This is a huge topic for discussion. I spent a good bit of time looking at GDPR stuff and can certainly give my opinion, but it will be in no way authoritative. The key pieces of architecture that are relevant to GDPR are where your data is and who has access.
Nodes share the data and the node providers could theoretically look into your canister and see the data. Typically you have an agreement with Amazon or Microsoft saying that they won’t do that and will be held liable for data breaches. These agreements allow you to tick certain boxes that say you’ve done your due diligence and that you have a plan for data protection. I don’t know if the IC has one of those, but I would imagine in the future it would be helpful for someone to organize the independent datacenters into some kind of shared entity that makes it easy for those vendors to make the same kind of assurances without having to sign 23 different agreements.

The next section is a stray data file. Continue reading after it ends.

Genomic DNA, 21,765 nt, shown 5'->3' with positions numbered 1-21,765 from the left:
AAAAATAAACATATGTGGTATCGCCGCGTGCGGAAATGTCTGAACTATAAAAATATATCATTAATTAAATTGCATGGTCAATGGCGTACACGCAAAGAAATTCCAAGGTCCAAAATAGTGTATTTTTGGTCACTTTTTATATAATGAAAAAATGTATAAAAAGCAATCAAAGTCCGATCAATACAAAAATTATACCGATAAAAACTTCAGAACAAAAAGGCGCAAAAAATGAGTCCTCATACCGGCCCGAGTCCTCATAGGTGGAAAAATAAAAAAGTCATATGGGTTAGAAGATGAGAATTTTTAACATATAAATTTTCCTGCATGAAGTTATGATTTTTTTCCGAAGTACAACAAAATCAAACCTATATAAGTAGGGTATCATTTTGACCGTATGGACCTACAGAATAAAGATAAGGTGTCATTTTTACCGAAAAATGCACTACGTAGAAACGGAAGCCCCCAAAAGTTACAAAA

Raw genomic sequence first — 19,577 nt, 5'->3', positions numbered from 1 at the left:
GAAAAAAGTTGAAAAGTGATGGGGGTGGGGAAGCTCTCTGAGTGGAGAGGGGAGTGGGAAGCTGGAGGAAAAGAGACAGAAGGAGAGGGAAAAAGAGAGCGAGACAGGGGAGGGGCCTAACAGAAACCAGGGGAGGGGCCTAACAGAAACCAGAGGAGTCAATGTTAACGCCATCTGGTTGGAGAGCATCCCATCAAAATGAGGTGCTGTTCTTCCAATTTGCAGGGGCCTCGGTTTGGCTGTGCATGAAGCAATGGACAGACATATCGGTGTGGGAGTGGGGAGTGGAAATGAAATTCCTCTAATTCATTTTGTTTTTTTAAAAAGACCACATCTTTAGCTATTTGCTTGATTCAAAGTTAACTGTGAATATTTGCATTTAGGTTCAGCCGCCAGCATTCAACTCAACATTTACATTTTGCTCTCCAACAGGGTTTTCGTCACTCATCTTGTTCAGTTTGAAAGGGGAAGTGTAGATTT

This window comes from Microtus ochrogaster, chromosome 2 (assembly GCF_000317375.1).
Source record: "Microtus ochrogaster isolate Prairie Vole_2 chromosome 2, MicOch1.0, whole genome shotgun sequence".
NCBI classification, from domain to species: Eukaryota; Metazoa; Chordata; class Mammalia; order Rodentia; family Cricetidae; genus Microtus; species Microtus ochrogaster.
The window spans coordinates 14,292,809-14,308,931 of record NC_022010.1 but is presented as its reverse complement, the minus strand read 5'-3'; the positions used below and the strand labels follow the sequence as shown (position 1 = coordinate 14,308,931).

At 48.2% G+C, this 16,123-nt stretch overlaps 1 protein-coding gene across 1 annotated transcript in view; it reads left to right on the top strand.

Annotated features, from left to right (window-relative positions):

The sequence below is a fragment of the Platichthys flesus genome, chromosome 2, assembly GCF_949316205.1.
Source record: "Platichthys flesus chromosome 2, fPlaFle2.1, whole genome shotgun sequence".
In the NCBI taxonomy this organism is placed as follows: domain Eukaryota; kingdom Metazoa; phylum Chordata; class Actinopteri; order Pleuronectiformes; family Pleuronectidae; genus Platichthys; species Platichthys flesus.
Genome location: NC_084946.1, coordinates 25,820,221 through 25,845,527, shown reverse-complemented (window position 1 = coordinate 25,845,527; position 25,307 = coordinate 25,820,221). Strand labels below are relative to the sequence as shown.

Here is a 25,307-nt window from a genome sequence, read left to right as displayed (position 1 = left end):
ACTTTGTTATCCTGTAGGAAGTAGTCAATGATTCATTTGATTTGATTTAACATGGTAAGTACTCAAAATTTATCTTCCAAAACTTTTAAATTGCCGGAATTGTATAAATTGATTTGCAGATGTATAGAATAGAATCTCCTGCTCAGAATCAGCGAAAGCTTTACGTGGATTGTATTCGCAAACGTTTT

Official access can be programmed just like any other application, so as long as you follow GDPR best practices around logging and data access restrictions you should be fine.
The real question is what happens when a DAO is running a canister and there aren’t any entities to hold responsible for GDPR. That one is going to throw the regulators for a loop. I don’t have any answers and there is certainly room for bad actors to enter that space with mal-intent. It is going to be a fun ride and we’re all going to have to figure it out together.